Tuesday, November 29, 2005

Public Examinations a Waste of Time

The tale of duplicity, complicity, hypocricy and general woe over the issue of the education of teachers, which continues to spew forth from the good person who somehow manages to think clearly whilst undertaking a Post-Grad Cert. of Ed, might have me wondering whether this individual was suffering from some kind of mania, what with all that pressure of ideas. But it is quite clear the individual is more than all there, since the criticisms of schooling theory are all so cogent and usually devastating.

I wish I could keep up, but to pick but one example, pretty much at random: We all know that the GCSE examinations are corrupt in innumerable ways. For example, the fact that the government means that they will be voted in on better results means that they hand any reasonably sassy parent the means to inflate the grades by letting them assist with course work that then goes towards the final mark.

In addition, teachers are allowed to construct answers to exam questions to an almost unprecedented degree. This is apparently called "scaffolding", or some such euphemism for what used to be called cheating.

Despite Marlborough's experiment in the 70's, when the school got boys to sit two German exams set by two different examination boards, with the result that some boys got top marks with one board, and failed with another, there appears to be still no improvement in this area of consistency between boards. There is still widespread acceptance in the teaching profession at least, that boards differ hugely in their marking systems and give very different grades for the same piece of work.

Why then to we continue to take all this examination nonsense seriously? It shouldn't be so much more difficult for employers to find those who have a genuine interest and ability and it certainly would save them time later when they find they have employed an A grade dud.

4 comments:

Anonymous said...

There are so many problems with GCSEs and other exams, employers should hardly pay any attention to them at all. On top of all the things you've mentioned, teachers also mark coursework that goes towards the final exam. Not surprising that some universities have had to introduce their own entrance exams.

Gx

Leo said...

What is more awful is people will learn to get good grades in the exams but will not learn the skills.

Anonymous said...

On the subject of 'employers', they apparently did find the GCSE exams valuable because course work is supposed to teach the following skills: meeting deadlines, organizing one's own work, research skills etc.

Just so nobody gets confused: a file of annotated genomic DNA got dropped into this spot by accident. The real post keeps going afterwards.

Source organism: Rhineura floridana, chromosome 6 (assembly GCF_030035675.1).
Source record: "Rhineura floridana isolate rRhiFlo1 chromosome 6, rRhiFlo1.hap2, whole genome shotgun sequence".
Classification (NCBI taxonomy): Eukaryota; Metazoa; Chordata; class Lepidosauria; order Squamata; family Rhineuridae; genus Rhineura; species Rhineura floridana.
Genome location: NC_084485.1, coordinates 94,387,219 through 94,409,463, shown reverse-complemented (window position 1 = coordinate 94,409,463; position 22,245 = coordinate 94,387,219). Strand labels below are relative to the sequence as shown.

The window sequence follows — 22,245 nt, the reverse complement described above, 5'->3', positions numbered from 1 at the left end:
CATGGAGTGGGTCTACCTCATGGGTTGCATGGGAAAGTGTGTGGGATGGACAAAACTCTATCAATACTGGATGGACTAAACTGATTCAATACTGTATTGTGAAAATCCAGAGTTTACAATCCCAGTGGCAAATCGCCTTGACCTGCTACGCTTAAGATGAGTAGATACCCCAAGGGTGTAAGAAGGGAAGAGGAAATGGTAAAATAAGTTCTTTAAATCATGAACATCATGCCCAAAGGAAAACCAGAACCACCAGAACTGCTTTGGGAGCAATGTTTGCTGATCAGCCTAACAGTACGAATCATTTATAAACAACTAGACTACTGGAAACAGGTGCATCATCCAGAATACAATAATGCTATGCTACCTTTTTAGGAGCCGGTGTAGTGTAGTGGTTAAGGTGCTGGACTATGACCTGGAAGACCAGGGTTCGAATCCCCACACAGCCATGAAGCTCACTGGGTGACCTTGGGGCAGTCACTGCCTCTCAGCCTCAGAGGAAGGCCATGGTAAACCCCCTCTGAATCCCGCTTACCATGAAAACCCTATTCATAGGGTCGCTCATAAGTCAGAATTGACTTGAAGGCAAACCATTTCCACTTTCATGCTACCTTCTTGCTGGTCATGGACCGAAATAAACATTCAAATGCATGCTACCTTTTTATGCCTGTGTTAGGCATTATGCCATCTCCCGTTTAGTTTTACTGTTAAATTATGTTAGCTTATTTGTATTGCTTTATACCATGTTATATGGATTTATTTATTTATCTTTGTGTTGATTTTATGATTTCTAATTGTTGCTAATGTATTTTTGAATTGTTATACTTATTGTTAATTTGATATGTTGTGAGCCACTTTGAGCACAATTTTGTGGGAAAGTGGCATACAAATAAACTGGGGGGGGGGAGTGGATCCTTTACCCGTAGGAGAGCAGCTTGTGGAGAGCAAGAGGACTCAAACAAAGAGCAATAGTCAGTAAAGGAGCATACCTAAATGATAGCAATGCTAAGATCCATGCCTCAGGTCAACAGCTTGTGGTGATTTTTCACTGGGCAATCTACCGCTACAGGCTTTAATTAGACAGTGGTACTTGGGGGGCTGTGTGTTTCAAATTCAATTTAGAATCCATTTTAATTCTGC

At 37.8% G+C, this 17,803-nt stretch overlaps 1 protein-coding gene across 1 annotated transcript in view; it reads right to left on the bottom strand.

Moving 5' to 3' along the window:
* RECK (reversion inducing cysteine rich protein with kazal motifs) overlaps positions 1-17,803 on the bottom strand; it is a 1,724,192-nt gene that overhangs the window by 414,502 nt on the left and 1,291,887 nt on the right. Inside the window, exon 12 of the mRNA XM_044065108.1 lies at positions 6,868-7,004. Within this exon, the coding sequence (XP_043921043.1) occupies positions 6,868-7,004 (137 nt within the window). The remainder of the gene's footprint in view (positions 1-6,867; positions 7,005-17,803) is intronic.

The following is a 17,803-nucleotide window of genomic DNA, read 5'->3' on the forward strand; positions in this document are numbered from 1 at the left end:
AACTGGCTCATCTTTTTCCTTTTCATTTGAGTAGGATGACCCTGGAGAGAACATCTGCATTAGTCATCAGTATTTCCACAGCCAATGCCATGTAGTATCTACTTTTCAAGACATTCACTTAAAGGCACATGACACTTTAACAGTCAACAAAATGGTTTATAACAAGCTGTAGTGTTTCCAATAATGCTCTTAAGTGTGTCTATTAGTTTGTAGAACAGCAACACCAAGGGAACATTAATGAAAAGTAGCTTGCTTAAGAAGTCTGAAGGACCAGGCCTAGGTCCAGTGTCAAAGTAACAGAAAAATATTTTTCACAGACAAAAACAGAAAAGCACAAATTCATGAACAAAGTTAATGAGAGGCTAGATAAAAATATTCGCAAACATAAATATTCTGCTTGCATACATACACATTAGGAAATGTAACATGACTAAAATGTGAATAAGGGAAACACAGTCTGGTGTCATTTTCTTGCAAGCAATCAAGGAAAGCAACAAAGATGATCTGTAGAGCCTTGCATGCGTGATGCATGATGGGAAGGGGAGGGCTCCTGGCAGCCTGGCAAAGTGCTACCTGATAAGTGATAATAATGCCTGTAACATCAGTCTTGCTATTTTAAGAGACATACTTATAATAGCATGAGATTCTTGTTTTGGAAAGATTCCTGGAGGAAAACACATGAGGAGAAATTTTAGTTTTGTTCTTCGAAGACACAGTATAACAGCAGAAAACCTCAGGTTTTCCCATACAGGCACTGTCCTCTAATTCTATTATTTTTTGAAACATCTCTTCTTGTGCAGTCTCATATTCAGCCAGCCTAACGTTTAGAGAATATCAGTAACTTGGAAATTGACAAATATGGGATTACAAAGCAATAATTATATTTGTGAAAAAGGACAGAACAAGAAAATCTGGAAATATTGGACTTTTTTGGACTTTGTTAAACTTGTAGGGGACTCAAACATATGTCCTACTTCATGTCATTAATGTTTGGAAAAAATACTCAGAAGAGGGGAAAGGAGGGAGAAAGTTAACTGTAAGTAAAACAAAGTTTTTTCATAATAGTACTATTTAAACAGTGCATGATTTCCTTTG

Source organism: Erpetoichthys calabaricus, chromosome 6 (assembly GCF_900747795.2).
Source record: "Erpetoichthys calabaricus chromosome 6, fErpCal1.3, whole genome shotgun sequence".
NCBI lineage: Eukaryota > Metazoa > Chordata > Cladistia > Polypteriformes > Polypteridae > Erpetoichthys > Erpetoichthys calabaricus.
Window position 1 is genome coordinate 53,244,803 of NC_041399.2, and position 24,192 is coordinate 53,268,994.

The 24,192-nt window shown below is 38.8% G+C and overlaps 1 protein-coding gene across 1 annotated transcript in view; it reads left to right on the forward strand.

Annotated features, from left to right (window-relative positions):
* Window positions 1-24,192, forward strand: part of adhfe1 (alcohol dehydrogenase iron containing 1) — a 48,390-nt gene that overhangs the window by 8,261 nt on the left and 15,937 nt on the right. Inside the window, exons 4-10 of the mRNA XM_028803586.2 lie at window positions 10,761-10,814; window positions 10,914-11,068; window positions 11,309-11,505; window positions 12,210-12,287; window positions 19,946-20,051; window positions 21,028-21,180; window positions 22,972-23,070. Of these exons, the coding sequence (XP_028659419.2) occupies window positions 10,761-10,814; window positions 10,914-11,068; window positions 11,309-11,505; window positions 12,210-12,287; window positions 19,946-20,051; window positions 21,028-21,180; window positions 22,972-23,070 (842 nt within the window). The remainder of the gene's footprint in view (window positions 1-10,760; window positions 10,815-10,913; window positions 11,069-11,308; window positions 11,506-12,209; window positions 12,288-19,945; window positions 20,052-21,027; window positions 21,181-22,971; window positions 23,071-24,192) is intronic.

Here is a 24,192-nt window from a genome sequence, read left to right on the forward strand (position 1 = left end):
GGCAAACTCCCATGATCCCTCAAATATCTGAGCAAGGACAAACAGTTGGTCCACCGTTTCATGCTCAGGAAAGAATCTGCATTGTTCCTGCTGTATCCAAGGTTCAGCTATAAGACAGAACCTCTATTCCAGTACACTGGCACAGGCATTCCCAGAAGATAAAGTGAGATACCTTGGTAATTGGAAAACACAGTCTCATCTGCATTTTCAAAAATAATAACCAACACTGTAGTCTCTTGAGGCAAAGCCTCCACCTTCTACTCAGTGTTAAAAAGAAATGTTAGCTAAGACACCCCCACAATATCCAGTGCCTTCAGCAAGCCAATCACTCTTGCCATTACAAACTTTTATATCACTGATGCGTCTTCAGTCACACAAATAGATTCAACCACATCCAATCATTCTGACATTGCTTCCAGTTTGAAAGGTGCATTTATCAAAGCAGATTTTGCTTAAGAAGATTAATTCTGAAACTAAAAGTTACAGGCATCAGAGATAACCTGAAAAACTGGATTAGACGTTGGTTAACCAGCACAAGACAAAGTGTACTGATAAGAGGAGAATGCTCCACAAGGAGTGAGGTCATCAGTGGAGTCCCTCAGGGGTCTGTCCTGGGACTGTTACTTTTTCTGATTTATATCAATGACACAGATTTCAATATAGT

Ball (1990) said that 'the introduction of the GCSE, with its emphasis on coursework and project work, received a unanimous vote of support from those speaking for industry'.

So, for some employers, it seems, knowing how to get good grades in such exams is the skill they require.

Some criticism of coursework presented soon after its introduction was that it is nothing more than 'continual testing' (rather than the 'continuous assessment' which is supposed to be a 'rounded judgement' based on the pupil's performance 'across a range of contexts'). And there was some concern at the time about how this might impact on learning - 'perhaps disembedded learning has mor value than situated cognition', Lave 1988. Perhaps some one would have listened to him if he had found a different way of expressing himself!

Of course, there was also concern about the potential lack of integrity of teachers marking their own pupils work, particularly given the league tables and the 'naming and shaming' of 'failing' schools that had started. The lack of integrity could be the anticipated failing that will end the coursework era.

W

Carlotta said...

Indeed, which makes me wonder if employers are still finding the coursework GCSEs useful, now that they realise how grades are inflated?

Boris is on good form on this here:

http://www.opinion.telegraph.
co.uk/opinion/main.jhtml?xml=/opinion/2004/05/13/
do1302.xml&sSheet=/opinion/
2004/05/13/ixopinion.html

but I think he is wrong about the solution, because the independent overseer would presumably have to insist that they go back to the original single test exam, and then we get back to Leo's criticism that it is perfectly possible to mug up for an exam and then forget all the information the very next day. A top mark needn't represent any deep form of learning at all.

Whichever way you swing it, exams look redundant and employers should just get a little better at sorting out genuinely motivated candidates...perhaps get everyone first off, to write an essay, then interview, etc.